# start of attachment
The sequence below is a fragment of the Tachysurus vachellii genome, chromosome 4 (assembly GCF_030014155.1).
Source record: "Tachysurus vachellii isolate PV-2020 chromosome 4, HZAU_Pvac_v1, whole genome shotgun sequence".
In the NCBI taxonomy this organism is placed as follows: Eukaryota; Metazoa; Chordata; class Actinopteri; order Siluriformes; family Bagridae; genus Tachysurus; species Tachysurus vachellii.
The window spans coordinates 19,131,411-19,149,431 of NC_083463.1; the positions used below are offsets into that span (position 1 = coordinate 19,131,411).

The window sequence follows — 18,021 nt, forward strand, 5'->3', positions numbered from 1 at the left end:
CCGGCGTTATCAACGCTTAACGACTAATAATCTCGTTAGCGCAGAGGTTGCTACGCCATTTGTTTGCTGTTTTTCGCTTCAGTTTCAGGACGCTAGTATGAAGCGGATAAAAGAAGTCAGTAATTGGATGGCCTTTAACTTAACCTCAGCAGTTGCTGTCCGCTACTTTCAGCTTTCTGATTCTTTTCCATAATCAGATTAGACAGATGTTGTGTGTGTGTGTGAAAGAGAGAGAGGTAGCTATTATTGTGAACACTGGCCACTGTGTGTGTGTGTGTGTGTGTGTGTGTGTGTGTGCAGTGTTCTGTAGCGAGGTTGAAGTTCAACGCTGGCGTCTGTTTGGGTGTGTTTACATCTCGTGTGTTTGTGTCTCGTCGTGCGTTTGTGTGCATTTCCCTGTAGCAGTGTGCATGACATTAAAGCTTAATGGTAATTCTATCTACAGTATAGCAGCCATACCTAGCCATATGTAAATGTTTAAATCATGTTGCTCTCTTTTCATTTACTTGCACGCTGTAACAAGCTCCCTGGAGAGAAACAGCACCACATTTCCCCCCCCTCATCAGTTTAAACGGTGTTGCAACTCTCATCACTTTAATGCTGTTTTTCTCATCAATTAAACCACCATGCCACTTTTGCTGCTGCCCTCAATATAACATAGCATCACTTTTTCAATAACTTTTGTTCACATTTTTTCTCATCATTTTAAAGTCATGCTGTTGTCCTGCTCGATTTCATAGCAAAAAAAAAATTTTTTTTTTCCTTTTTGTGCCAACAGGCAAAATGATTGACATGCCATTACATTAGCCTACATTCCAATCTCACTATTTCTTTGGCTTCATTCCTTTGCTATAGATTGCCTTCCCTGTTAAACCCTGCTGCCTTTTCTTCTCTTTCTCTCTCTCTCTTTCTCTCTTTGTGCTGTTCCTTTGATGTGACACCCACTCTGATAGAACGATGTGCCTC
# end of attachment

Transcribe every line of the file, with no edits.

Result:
The sequence below is a fragment of the Tachysurus vachellii genome, chromosome 4 (assembly GCF_030014155.1).
Source record: "Tachysurus vachellii isolate PV-2020 chromosome 4, HZAU_Pvac_v1, whole genome shotgun sequence".
In the NCBI taxonomy this organism is placed as follows: Eukaryota; Metazoa; Chordata; class Actinopteri; order Siluriformes; family Bagridae; genus Tachysurus; species Tachysurus vachellii.
The window spans coordinates 19,131,411-19,149,431 of NC_083463.1; the positions used below are offsets into that span (position 1 = coordinate 19,131,411).

The window sequence follows — 18,021 nt, forward strand, 5'->3', positions numbered from 1 at the left end:
CCGGCGTTATCAACGCTTAACGACTAATAATCTCGTTAGCGCAGAGGTTGCTACGCCATTTGTTTGCTGTTTTTCGCTTCAGTTTCAGGACGCTAGTATGAAGCGGATAAAAGAAGTCAGTAATTGGATGGCCTTTAACTTAACCTCAGCAGTTGCTGTCCGCTACTTTCAGCTTTCTGATTCTTTTCCATAATCAGATTAGACAGATGTTGTGTGTGTGTGTGAAAGAGAGAGAGGTAGCTATTATTGTGAACACTGGCCACTGTGTGTGTGTGTGTGTGTGTGTGTGTGTGTGTGCAGTGTTCTGTAGCGAGGTTGAAGTTCAACGCTGGCGTCTGTTTGGGTGTGTTTACATCTCGTGTGTTTGTGTCTCGTCGTGCGTTTGTGTGCATTTCCCTGTAGCAGTGTGCATGACATTAAAGCTTAATGGTAATTCTATCTACAGTATAGCAGCCATACCTAGCCATATGTAAATGTTTAAATCATGTTGCTCTCTTTTCATTTACTTGCACGCTGTAACAAGCTCCCTGGAGAGAAACAGCACCACATTTCCCCCCCCTCATCAGTTTAAACGGTGTTGCAACTCTCATCACTTTAATGCTGTTTTTCTCATCAATTAAACCACCATGCCACTTTTGCTGCTGCCCTCAATATAACATAGCATCACTTTTTCAATAACTTTTGTTCACATTTTTTCTCATCATTTTAAAGTCATGCTGTTGTCCTGCTCGATTTCATAGCAAAAAAAAAATTTTTTTTTTCCTTTTTGTGCCAACAGGCAAAATGATTGACATGCCATTACATTAGCCTACATTCCAATCTCACTATTTCTTTGGCTTCATTCCTTTGCTATAGATTGCCTTCCCTGTTAAACCCTGCTGCCTTTTCTTCTCTTTCTCTCTCTCTCTTTCTCTCTTTGTGCTGTTCCTTTGATGTGACACCCACTCTGATAGAACGATGTGCCTC